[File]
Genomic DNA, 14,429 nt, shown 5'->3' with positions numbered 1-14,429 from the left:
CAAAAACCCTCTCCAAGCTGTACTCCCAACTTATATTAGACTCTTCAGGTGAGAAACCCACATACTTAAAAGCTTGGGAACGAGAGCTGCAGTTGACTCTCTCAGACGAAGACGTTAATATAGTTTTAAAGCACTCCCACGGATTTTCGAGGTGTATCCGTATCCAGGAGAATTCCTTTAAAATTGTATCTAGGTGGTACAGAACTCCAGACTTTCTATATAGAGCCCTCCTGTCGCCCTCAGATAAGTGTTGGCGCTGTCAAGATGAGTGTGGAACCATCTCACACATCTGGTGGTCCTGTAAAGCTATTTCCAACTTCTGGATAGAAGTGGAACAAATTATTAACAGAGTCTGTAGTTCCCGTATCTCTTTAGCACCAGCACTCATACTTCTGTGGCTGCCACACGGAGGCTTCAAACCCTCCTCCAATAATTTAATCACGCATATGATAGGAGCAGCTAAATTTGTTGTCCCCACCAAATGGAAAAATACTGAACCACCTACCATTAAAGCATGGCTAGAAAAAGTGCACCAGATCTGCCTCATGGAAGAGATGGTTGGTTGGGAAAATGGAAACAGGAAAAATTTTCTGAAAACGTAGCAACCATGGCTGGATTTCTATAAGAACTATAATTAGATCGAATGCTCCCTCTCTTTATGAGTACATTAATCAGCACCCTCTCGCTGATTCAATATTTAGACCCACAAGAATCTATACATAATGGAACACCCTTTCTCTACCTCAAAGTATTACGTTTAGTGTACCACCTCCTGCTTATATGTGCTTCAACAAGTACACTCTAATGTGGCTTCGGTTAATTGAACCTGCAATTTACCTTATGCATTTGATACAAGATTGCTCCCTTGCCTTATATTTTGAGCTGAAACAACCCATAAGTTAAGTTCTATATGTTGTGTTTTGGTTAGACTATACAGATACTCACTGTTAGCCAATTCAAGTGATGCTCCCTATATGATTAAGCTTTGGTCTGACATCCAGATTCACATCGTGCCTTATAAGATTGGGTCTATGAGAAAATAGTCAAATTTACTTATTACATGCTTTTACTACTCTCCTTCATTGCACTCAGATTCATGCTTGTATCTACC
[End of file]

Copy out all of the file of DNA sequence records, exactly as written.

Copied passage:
Genomic DNA, 14,429 nt, shown 5'->3' with positions numbered 1-14,429 from the left:
CAAAAACCCTCTCCAAGCTGTACTCCCAACTTATATTAGACTCTTCAGGTGAGAAACCCACATACTTAAAAGCTTGGGAACGAGAGCTGCAGTTGACTCTCTCAGACGAAGACGTTAATATAGTTTTAAAGCACTCCCACGGATTTTCGAGGTGTATCCGTATCCAGGAGAATTCCTTTAAAATTGTATCTAGGTGGTACAGAACTCCAGACTTTCTATATAGAGCCCTCCTGTCGCCCTCAGATAAGTGTTGGCGCTGTCAAGATGAGTGTGGAACCATCTCACACATCTGGTGGTCCTGTAAAGCTATTTCCAACTTCTGGATAGAAGTGGAACAAATTATTAACAGAGTCTGTAGTTCCCGTATCTCTTTAGCACCAGCACTCATACTTCTGTGGCTGCCACACGGAGGCTTCAAACCCTCCTCCAATAATTTAATCACGCATATGATAGGAGCAGCTAAATTTGTTGTCCCCACCAAATGGAAAAATACTGAACCACCTACCATTAAAGCATGGCTAGAAAAAGTGCACCAGATCTGCCTCATGGAAGAGATGGTTGGTTGGGAAAATGGAAACAGGAAAAATTTTCTGAAAACGTAGCAACCATGGCTGGATTTCTATAAGAACTATAATTAGATCGAATGCTCCCTCTCTTTATGAGTACATTAATCAGCACCCTCTCGCTGATTCAATATTTAGACCCACAAGAATCTATACATAATGGAACACCCTTTCTCTACCTCAAAGTATTACGTTTAGTGTACCACCTCCTGCTTATATGTGCTTCAACAAGTACACTCTAATGTGGCTTCGGTTAATTGAACCTGCAATTTACCTTATGCATTTGATACAAGATTGCTCCCTTGCCTTATATTTTGAGCTGAAACAACCCATAAGTTAAGTTCTATATGTTGTGTTTTGGTTAGACTATACAGATACTCACTGTTAGCCAATTCAAGTGATGCTCCCTATATGATTAAGCTTTGGTCTGACATCCAGATTCACATCGTGCCTTATAAGATTGGGTCTATGAGAAAATAGTCAAATTTACTTATTACATGCTTTTACTACTCTCCTTCATTGCACTCAGATTCATGCTTGTATCTACC